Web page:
Even though I am a theologian, I know only a drop in the bucket about the Bible. Even though I have more than one degree in psychological theories, I am far, far from an expert on any of them; and even though I can make food appear on the table for my family, I still don’t understand what baking powder or baking soda are and how they make baking work.

We all need to learn so much more.

A man named Nicodemus learned this lesson in a conversation with Jesus in John 3:1-15. Note, this is the same follower of Jesus that later (recorded in John 19) went with Joseph of Arimathea and wrapped Jesus’ body in burial clothes and laid Him in the tomb —

Now there was a man of the Pharisees named Nicodemus, a ruler of the Jews. This man came to Jesus by night and said to him, “Rabbi, we know that you are a teacher come from God, for no one can do these signs that you do unless God is with him.” Jesus answered him, “Truly, truly, I say to you, unless one is born again he cannot see the kingdom of God.” Nicodemus said to him, “How can a man be born when he is old? Can he enter a second time into his mother’s womb and be born?” Jesus answered, “Truly, truly, I say to you, unless one is born of water and the Spirit, he cannot enter the kingdom of God. That which is born of the flesh is flesh, and that which is born of the Spirit is spirit. Do not marvel that I said to you, ‘You must be born again.’ The wind blows where it wishes, and you hear its sound, but you do not know where it comes from or where it goes. So it is with everyone who is born of the Spirit.”

Nicodemus said to him, “How can these things be?” 10 Jesus answered him, “Are you the teacher of Israel and yet you do not understand these things? 11 Truly, truly, I say to you, we speak of what we know, and bear witness to what we have seen, but you do not receive our testimony. 12 If I have told you earthly things and you do not believe, how can you believe if I tell you heavenly things? 13 No one has ascended into heaven except he who descended from heaven, the Son of Man. 14 And as Moses lifted up the serpent in the wilderness, so must the Son of Man be lifted up, 15 that whoever believes in him may have eternal life.

Nicodemus was a Pharisee, so he really knew stuff, a lot of stuff. Jesus Himself tells him in John 3:10 above,

 Jesus answered him, “Are you the teacher of Israel and yet you do not understand these things?

He is still in the dark, really, even though the manuscripts of the Old Testament with the prophecies of who Jesus was and what He came for were all laid out before him. How often are we the same way? Everything about Jesus is laid before us. We think we know so much, but really, we’re just babies of the Truth.

Jesus has a different answer though, and, just like Jesus, He gives the answer before He states the problem, so that it’s in our hands, just waiting for us. John 3:5-6 —

Jesus answered, “Truly, truly, I say to you, unless one is born of water and the Spirit, he cannot enter the kingdom of God. That which is born of the flesh is flesh, and that which is born of the Spirit is spirit.

God drowns everything we think we know, once, in our baptisms.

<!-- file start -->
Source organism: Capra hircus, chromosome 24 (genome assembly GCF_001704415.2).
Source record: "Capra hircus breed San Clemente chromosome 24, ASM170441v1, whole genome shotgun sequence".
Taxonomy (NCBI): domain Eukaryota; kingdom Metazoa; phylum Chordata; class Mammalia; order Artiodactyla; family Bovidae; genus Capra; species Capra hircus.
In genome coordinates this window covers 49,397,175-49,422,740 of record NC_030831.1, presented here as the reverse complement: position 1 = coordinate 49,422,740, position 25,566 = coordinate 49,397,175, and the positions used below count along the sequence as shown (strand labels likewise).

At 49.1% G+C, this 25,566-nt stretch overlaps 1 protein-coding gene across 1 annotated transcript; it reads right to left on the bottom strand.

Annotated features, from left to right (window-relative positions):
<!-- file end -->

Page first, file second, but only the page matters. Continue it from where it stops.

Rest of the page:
We die and rise to a new understanding, a new Spirit inside our bones. This resurrection process in baptism brings light into our darkened understanding. We look at the world from a new vantage point—the lens of the believer. We fix our eyes on Him, and He gives us Life eternal.

1 Peter 1:3-4 intricately links our baptisms with this rebirth into resurrection hope —

Blessed be the God and Father of our Lord Jesus Christ! According to his great mercy, he has caused us to be born again to a living hope through the resurrection of Jesus Christ from the dead, to an inheritance that is imperishable, undefiled, and unfading, kept in heaven for you…

We think we are born to learn and grow and gain knowledge and share knowledge and be knowledgeable people, but in Christ there is a new reality.

We are born to be born again.

Twice born means hope. When we remember our baptisms, we remember the resurrection and the resurrection to come.

We know so little in our tiny time and place in history, but God has a bigger plan. We know what we need to know here, for His work in us. We learn and grow each day. We admit when we don’t know something so that we can learn more and grow more and glorify Him with all knowledge.

Then, one day, when He comes again, and we are resurrected with Him, we really will be Know-It-Alls with full knowledge and understanding of all Christ is as Savior and King.

To Him be the glory in the light of our knowledge and in light of just how little we really know.

Light When You Cannot See It (My Redeemer Lives 4:2)

Our family loves meteor showers.

Well, really, it’s my dad. My dad loves meteor showers.

The rest of us love sleep.

I have vibrant memories of my dad waking us up at 1am, 2am, or 4am, whenever the best time for viewing in our area was expected. He would wrap a blanket around each of us and we would climb into the car. We would drive about a quarter mile out into our neighbor’s field, get out of the car, and lay on the hood, all lined up, with our faces turned up to the night sky. Then, it would happen: a speck of light, then another, another, until it felt like all the light was falling out of the sky and filling the space around you. I wanted to catch the falling diamonds with my mouth or in my hands the way children catch snowflakes.